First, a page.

Connect with us

World News

Opinion | Shame on Us for Getting Used to Trump



So it’s true: The Trumpian treachery revealed at the hearing on Wednesday will not move immovable Republicans. Last month Graham told Axios that there were circumstances in which he might support impeachment. “If you could show me that, you know, Trump actually was engaging in a quid pro quo, outside the phone call, that would be very disturbing,” he said. Now that there is abundant evidence of just such a quid pro quo, Graham has moved the goal posts, saying that the inquiry is “invalid” unless the whistle-blower who revealed Trump’s Ukraine scheme is outed.

But it is a monumental mistake to allow people who will accept anything from Trump to set our standards for acceptable public behavior. By any normal metric, this week’s news — the impeachment hearing, the Stone trial, the mortifying Erdogan meeting, not to mention new revelations of the senior Trump adviser Stephen Miller’s white nationalism — was sensational and historic. The fact that Republicans are insisting otherwise is a sign of the depths of our political crisis. Each one of us must choose whether to treat their mulish disloyalty to their fellow citizens as a given, worthy only of shrugs, or as a shocking affront that demands redoubled political action.

Faced with evidence of Trump’s crimes, a significant part of the right is trying to convince Americans that the president has been set up by the Jewish philanthropist George Soros. The lurid McCarthyite fantasy that Soros controls American diplomats has been a theme in this scandal from the beginning — Rudy Giuliani has pushed the idea repeatedly.

Now the claims are getting louder. On Wednesday night Joe diGenova and Victoria Toensing, two attorneys who’ve served as conduits between Giuliani and corrupt Ukrainian interests, appeared on Lou Dobbs’s Fox Business show, where diGenova said, “There’s no doubt that George Soros controls a very large part of the career foreign service of the United States State Department.” On Thursday, the white nationalist Representative Steve King tweeted out a picture of Soros’s son, claiming, absurdly, that he was the whistle-blower. (King later deleted it.)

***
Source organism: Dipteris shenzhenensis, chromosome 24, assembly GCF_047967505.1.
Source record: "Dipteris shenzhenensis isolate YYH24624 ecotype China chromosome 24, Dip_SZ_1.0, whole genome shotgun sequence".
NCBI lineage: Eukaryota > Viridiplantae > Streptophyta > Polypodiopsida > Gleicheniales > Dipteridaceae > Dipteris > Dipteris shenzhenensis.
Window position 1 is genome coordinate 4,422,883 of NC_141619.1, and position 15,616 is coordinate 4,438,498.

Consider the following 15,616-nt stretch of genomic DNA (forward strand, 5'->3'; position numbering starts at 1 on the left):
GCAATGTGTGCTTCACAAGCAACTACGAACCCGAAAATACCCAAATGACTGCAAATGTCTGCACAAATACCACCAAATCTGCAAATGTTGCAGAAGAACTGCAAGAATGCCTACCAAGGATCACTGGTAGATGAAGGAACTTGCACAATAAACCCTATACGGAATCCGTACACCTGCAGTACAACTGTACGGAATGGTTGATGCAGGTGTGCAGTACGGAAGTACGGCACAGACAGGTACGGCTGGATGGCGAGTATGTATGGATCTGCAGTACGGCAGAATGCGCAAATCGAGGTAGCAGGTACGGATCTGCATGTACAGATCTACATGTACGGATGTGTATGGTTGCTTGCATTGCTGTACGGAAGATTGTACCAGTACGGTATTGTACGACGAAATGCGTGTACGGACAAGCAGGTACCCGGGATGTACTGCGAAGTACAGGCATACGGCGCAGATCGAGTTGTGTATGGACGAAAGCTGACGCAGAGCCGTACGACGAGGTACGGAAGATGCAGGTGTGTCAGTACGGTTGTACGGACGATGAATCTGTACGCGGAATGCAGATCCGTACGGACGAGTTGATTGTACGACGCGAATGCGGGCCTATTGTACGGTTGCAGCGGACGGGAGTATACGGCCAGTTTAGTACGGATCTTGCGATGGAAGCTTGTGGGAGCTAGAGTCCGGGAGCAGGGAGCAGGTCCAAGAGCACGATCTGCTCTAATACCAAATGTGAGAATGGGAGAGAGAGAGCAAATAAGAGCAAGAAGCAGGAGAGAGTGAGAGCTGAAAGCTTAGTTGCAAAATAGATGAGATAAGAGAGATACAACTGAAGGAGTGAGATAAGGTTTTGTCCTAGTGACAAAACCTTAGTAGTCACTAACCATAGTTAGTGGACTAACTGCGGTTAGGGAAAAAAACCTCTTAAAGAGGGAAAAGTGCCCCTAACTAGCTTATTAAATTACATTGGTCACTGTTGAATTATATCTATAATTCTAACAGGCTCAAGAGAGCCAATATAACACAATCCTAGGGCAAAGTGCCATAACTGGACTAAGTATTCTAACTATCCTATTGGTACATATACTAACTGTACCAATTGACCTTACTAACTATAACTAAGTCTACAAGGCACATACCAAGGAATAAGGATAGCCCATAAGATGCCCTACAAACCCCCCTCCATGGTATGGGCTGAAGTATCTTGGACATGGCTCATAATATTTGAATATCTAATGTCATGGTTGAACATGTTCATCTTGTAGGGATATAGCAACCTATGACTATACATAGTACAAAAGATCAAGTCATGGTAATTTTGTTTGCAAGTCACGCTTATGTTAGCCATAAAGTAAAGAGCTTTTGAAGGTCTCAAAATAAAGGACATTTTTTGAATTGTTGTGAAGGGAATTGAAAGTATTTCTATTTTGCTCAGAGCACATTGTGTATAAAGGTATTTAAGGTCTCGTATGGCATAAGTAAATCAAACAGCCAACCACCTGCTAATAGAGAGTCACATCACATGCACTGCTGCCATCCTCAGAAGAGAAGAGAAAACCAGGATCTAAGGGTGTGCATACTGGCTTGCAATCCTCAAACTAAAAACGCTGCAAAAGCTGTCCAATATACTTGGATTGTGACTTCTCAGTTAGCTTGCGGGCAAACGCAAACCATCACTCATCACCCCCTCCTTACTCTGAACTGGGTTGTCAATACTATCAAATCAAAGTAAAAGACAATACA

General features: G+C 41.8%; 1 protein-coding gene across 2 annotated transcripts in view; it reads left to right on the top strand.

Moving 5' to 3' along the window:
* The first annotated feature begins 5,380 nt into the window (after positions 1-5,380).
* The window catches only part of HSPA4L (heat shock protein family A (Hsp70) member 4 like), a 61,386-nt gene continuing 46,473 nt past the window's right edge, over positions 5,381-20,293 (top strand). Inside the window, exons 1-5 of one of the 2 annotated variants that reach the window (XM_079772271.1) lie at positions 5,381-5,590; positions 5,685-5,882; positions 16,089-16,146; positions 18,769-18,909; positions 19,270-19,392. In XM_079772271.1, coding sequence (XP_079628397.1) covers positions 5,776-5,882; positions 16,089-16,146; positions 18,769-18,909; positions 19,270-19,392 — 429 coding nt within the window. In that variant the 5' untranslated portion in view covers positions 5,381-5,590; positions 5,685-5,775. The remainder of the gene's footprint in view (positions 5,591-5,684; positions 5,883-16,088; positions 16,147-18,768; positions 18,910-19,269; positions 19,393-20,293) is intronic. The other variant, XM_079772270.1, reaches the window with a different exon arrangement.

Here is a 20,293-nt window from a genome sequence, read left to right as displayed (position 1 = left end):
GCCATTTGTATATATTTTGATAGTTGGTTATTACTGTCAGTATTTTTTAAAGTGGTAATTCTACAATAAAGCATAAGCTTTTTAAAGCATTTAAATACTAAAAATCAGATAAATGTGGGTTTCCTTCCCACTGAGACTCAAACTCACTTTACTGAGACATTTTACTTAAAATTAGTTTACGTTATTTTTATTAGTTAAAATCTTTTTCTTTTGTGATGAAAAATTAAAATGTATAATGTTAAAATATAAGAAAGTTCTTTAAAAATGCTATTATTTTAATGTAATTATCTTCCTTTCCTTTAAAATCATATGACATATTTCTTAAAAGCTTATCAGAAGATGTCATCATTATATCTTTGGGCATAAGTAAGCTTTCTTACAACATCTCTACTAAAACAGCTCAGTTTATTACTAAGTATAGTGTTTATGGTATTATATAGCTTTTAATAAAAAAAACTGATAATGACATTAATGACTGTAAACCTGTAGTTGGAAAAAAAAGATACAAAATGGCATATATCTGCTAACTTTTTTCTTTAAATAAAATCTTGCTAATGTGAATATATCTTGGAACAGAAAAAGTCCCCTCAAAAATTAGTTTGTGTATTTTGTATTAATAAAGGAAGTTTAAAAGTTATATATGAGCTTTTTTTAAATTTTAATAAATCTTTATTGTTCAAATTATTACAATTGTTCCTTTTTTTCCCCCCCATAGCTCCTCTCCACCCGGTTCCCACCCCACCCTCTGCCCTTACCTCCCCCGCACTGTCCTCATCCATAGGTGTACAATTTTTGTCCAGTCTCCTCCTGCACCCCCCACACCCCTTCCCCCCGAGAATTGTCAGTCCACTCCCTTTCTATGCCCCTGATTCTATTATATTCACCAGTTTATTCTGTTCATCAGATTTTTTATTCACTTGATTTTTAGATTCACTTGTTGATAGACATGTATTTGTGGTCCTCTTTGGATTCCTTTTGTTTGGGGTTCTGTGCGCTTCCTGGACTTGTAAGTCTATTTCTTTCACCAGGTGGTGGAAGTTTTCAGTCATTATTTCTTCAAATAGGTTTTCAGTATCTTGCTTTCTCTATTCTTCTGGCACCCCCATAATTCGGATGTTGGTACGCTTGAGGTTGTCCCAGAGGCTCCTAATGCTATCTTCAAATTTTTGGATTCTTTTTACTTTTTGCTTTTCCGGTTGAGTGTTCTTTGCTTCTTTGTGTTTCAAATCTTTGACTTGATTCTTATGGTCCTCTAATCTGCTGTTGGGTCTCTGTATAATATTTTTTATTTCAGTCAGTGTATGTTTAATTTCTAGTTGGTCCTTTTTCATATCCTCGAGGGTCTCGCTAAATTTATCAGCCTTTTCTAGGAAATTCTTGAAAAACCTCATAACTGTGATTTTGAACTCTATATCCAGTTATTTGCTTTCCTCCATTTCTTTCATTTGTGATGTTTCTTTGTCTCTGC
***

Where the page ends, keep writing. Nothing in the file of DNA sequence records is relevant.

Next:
These are the sort of anti-Semitic conspiracy theories that deform public life in squalid second-rate oligarchies like Russia and Hungary. In three short years, Republicans have allowed our country to sink to that level — indeed, to sink below it, since foreign authoritarians find it easy to manipulate our president, and scarcely seem to regard him as their equal.

There is nothing Democrats can do to make their Republican colleagues side with upstanding patriots like Taylor and Kent — who embody the virtues conservatives once venerated — over their dear leader and the mad rantings of his worshipers. All they can do is make plain the choice America faces between hewing to ideals that everyone in public life once at least pretended to revere, or consenting to their defilement. Either Americans will reclaim their birthright and become a liberal democracy again, or not. It’s up to all of us to decide how much we care about being entertained in the process.

Source link